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Tuesday, February 15, 2011

Build by Poured Acrylic

Funny how they accumulate, all those bits and pieces saved as reminder of good times, important times, other days, other people. There are for example, the sea shells the kids gathered at the beach last summer. There's the big copper penny from pre-decimalization days. And the butterfly that is the pride of your doughter's collection. How about the ticket stubs, polished stones, brass button, locket key, bracelet charm. World War II medal, miniature doll - the list of such fragments is endless.

Fortunately, there is a craft activity that can transform these odds and ends into beautiful and charming objects. The technique is called embedment, and is not the same as that used to create the room plastic. This material is not the same as that used to create the room divider. The name is the same and the chemical formula is similar, but the properties are vastly different.

It is just this difference that makes possible a whole new list of craft items. In this form (and combined with other plastics), acrylic is a slow moving liquid that pours like treacle. When another chemical, called a catalyst, is added to it, the soft plastic turns first to a stiff jelly and then unique properties, you can embed in a transparent block all sorts of objects.

Although the plastic is poured in layer, one layer blends so perfectly with the next that you will not be able to discern the joint. This is craft work where a small investment in patience pays dividends because the task is easy, the praise high. Use stock materials when you try plastic embedment, and keep notes on how they work, to find the brands that produce the results you like best. Don't mix manufacturer's products; use basic plastic, catalyst, and additives made by the same company. Later may you want to try non-fracture additives, accelerators to speed hardening, and other magic chemicals.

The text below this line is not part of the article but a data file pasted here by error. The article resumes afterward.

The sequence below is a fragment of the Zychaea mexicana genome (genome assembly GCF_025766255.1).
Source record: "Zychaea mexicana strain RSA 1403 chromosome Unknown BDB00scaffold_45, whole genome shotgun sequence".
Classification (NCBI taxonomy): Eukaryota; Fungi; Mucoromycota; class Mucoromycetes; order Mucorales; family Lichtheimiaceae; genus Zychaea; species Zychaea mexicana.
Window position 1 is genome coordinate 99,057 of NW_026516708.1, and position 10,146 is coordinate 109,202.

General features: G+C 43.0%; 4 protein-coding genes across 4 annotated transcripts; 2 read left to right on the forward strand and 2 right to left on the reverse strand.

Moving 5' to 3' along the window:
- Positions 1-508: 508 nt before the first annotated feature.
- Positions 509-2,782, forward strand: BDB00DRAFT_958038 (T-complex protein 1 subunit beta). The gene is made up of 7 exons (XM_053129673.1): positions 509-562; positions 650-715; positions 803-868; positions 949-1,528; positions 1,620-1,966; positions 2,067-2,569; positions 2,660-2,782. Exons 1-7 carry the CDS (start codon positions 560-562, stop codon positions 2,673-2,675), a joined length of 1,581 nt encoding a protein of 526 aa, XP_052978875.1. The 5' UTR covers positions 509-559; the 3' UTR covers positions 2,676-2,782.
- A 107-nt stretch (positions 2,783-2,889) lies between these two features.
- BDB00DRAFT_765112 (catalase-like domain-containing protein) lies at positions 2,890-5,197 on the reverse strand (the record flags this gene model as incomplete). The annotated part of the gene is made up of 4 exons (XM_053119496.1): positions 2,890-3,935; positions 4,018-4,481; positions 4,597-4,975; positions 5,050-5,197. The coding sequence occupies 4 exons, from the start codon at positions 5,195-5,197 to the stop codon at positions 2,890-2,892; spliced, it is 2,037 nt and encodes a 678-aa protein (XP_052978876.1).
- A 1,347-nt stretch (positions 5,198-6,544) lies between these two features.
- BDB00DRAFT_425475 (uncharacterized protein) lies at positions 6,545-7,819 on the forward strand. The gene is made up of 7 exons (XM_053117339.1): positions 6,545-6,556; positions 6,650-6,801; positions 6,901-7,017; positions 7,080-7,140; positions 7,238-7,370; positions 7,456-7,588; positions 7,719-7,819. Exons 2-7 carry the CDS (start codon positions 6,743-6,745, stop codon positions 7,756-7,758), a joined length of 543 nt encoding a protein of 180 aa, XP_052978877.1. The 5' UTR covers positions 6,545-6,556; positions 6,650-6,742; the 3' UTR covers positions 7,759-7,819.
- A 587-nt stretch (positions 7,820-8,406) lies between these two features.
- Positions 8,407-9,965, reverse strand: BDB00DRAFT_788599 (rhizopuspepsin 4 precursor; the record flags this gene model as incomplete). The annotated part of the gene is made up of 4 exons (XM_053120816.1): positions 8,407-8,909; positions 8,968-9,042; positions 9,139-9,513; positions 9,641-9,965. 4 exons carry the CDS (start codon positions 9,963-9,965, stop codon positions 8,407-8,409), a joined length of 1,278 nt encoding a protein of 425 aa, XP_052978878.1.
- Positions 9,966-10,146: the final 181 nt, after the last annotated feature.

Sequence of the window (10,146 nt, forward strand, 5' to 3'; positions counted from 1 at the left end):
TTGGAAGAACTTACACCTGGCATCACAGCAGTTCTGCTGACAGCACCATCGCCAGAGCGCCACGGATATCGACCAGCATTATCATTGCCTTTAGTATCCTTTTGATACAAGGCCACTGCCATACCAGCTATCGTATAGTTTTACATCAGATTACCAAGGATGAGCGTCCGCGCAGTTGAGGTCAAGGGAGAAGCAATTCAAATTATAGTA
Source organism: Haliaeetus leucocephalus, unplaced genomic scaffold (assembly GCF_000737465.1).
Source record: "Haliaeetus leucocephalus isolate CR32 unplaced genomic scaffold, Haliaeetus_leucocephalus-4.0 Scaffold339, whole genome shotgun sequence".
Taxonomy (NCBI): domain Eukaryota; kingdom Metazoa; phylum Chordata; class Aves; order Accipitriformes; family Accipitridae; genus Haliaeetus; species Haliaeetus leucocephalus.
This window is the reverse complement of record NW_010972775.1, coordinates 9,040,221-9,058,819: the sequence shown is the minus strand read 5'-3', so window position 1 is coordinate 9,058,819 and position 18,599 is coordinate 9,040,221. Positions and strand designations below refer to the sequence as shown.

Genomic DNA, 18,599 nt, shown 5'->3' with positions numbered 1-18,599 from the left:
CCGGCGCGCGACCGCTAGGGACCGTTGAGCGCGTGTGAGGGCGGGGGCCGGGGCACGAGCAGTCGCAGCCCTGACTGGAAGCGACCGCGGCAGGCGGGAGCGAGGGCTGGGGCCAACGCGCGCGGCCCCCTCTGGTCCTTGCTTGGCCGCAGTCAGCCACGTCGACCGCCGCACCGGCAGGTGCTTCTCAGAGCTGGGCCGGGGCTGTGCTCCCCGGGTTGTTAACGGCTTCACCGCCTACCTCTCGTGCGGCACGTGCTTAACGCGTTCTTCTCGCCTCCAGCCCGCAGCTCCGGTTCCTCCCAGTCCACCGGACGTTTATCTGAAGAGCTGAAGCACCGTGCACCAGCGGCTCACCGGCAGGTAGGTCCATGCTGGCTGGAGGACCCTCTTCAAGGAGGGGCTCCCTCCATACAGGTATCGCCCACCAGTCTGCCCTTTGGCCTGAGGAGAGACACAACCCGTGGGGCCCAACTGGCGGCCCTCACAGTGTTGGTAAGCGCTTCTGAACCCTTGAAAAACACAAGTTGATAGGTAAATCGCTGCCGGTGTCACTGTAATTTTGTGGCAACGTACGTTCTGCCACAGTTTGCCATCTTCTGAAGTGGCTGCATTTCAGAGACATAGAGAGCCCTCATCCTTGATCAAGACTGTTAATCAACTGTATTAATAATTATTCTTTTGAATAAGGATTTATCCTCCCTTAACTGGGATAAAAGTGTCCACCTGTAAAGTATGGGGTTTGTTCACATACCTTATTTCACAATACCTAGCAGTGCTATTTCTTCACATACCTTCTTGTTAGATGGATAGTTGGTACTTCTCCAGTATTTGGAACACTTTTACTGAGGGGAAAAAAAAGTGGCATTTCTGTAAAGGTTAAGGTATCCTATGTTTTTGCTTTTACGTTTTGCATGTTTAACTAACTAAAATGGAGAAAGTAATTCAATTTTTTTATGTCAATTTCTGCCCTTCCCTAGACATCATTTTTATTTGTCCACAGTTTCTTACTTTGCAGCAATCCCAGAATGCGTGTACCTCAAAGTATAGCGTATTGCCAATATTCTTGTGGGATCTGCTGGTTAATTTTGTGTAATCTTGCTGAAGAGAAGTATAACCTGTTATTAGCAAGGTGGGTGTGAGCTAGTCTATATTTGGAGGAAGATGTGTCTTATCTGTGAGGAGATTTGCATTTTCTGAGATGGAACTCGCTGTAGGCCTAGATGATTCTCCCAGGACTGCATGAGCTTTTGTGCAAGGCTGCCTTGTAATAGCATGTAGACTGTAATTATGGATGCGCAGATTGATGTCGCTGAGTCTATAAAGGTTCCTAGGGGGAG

Mold Making
Rigid acrylic sheet makes a fine mold. Cut sections of the plastic, and fasten them together, using solvent type adhesive and hollow needle applicator. To make certain the mold does not warp, reinforce it with wood strips underneath. Drill and countersink holes in the base. Drive in screw until heads are flush with plastic. Add more bracing at the corner or along the side of the mold whenever extra support may be support may be useful. If in doubt, always overbuild. The extra work is minor when compared with the task of trimming down a lopsided or bulging embedment.

Strickly speaking, molds are not tools. However, you will need them. To start. buy polyethylene molds in a craft shop. These are made of soft, waxy plastic. Casting readily come loose from them. Experiment with ice cube trays (the soft plastic type) for small embedments such as rock samples or insects. Glass jars can be used once, because you have to break them (gently) to release the casting.

Once small item that makes casting much easier is quite inexpensive, but you need a good supply -stirring sticks. You should have them in a series of sizes. Buy them by the box. Get orange sticks and tongue depressor for small jobs, paint paddles for big ones.